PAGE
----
Skip to main content
William Melville

Born: 25 April 1850

Died: 1 February 1918

Intelligence involvement: Superintendent of Scotland Yard Special Branch (1893-1903), Secret Service Bureau (exact dates unknown)

Culture involvement: Was the subject of much of Patrick McIntyre’s memoir about Special Branch. Subject of an acclaimed biography ‘M: MI5’s first spymaster’. Possible basis for the character of ‘M’ in the James Bond novels.

Bio:  William Melville was born in the town of Sneem, County Kerry in the South West of Ireland.  He first joined the Metropolitan police in 1872 and he quickly rose through the ranks.  A friend of the magician Harry Houdini, during the 1880s he headed up the Special Irish Bureau designed to deal with the problem of Fenian ‘dynamitards’.  He was part of the team that foiled the 1887 Jubilee Plot, which was supposedly an assassination attempt against Queen Victoria.  In reality it was a state sponsored covert operation, approved by the Prime Minister Lord Salisbury, run through the spy Francis Millen with the aim of discrediting Irish nationalism.  It is possible that Melville was not in the loop and as far as he was concerned had foiled a real plot.

Melville went on to lead the fight against the international anarchist movement in the late 1880s and 1890s.  He was likely the mastermind behind another provocation-entrapment operation against a group known as the Walsall Anarchists.  They were arrested in 1892 and stood trial, accused of planning bombings and running a bomb factory.  Evidence against them was fabricated, and when they defendants asked questions of Melville about the role of another man named Auguste Coulon, Melville stonewalled and was supported in this by the judge.  Three of the men were given 10 years hard labour, another was given 5.

Allegations that Coulon was a police spy or agent provocateur circulated among the radical community in Britain.  This was confirmed a few years later when a former Special Branch officer published a memoir in a newspaper accusing Coulon of having conspired with Melville to set up the Walsall Anarchists.  Coulon even wrote into the paper admitting he worked for the police.  A century later a Metropolitan Police officer named Lindsay Clutterbuck was doing a PhD in counter-terrorism work in the late 19th century and he obtained access to police ledgers from the period detailing payments to informers and agents.  These ledgers had previously been requested by authors and researchers under FOIA but the police refused to release them, saying they didn’t exist.  The PhD thesis refers to them frequently, and ultimately they were released to public researchers.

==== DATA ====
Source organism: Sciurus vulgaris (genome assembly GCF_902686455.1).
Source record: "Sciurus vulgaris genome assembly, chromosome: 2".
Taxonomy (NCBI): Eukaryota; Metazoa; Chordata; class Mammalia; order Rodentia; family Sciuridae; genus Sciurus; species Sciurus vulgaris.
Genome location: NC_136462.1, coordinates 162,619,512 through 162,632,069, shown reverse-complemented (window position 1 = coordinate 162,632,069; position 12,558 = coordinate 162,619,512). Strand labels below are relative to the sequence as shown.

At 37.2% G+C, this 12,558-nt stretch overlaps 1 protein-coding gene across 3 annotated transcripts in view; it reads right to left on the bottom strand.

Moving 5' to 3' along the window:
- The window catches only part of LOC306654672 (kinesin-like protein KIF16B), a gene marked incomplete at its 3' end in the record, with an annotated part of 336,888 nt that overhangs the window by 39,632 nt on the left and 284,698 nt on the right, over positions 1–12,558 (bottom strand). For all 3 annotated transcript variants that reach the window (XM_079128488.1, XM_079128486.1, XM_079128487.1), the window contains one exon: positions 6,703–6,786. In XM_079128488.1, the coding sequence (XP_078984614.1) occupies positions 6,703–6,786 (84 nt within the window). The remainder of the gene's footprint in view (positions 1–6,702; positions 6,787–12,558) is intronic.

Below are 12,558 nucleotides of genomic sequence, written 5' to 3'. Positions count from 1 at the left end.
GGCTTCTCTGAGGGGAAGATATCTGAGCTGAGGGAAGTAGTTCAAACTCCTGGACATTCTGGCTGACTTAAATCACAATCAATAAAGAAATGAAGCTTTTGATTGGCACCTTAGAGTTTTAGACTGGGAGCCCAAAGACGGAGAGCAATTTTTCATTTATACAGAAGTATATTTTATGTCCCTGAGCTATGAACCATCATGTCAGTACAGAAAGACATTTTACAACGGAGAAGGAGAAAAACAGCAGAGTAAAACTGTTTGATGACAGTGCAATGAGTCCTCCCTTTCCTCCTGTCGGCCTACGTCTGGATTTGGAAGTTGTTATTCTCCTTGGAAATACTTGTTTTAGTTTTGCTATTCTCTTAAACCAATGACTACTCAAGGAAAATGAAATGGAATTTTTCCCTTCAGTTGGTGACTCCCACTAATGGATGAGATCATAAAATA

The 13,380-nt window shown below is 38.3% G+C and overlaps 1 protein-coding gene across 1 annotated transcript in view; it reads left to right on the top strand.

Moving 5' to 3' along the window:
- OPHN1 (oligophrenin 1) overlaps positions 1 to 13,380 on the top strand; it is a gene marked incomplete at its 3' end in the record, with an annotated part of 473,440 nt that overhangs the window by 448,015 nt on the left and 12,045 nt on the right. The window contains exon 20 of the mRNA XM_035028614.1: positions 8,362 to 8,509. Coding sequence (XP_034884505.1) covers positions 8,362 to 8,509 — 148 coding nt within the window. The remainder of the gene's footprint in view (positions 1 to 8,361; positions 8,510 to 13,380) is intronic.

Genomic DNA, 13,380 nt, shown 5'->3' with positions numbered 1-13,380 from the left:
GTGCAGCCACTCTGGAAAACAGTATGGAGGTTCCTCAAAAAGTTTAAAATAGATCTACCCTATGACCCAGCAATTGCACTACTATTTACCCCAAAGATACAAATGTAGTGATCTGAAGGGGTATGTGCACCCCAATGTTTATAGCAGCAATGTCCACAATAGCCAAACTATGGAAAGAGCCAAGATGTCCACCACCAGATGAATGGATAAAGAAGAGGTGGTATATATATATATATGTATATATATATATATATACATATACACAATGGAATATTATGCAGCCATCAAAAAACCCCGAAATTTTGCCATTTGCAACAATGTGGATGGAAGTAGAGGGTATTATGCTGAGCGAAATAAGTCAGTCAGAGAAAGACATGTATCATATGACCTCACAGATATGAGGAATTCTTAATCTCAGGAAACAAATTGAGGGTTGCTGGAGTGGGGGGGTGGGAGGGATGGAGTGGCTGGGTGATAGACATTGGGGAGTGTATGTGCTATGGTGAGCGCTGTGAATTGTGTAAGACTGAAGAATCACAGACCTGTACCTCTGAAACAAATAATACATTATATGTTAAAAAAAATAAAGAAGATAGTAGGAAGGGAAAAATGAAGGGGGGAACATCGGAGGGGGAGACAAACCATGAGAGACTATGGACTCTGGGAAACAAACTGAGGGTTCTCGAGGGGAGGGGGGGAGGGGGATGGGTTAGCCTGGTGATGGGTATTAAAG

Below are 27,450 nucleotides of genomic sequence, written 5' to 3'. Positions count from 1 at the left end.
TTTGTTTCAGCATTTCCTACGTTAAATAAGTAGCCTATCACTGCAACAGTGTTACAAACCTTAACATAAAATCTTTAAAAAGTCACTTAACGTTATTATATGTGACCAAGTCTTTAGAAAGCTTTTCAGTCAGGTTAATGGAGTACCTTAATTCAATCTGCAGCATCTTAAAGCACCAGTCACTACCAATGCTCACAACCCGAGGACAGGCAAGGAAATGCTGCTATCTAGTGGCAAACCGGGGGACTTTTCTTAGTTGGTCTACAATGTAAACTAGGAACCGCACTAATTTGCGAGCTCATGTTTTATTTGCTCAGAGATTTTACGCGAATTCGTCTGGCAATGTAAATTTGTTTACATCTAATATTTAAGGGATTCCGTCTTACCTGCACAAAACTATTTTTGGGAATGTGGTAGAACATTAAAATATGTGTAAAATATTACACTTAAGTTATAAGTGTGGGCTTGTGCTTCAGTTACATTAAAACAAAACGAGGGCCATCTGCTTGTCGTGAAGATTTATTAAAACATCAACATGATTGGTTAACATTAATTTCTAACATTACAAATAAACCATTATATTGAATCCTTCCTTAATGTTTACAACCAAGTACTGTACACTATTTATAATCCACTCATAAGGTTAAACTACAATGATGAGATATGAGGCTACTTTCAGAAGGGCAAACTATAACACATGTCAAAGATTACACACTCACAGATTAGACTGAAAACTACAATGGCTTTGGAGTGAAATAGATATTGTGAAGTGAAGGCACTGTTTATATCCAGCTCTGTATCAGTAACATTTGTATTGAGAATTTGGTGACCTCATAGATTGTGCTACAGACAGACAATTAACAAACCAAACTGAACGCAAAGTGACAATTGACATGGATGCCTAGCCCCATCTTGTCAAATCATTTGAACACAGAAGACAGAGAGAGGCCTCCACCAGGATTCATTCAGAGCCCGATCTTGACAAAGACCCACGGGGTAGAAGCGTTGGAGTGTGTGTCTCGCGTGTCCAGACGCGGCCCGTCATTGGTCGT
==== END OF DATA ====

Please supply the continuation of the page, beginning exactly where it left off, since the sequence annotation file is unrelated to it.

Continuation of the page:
Melville retired from Special Branch in mysterious circumstances in 1903, despite have risen all the way to Superintendent.  He then became involved with the military counter-intelligence units looking for German spies in Britain.  Exactly what happened in this period isn’t clear, but Andrew Cook maintains that Melville ended up as head of the Secret Service Bureau, the forerunner to MI5.  In the last years of his life he even ran the spy school, teaching the methods he’d honed over decades to young recruits.  He died of kidney failure in 1918, leaving behind Britain’s first formal intelligence institution.


Following the Walsall Anarchists provocation/entrapment, Melville fell out with a sergeant under his command, Patrick McIntyre. McIntyre was forced out of Special Branch, and wrote a memoir calling Melville out and blowing the whistle on the Walsall affair, the Martial Bourdin incident and other actions of the British security state. You can download the McIntyre memoir in hi-res image format here (ZIP file, 37.5MB). I sourced this via the Jack the Ripper case book forum.

Clutterbuck’s thesis is available in full online but most important for the Melville story is the case study on Auguste Coulon a.k.a. ‘Pyatt’, proving that he was a well-paid police spy for over 10 years.  You can download the case study here (PDF, 600KB).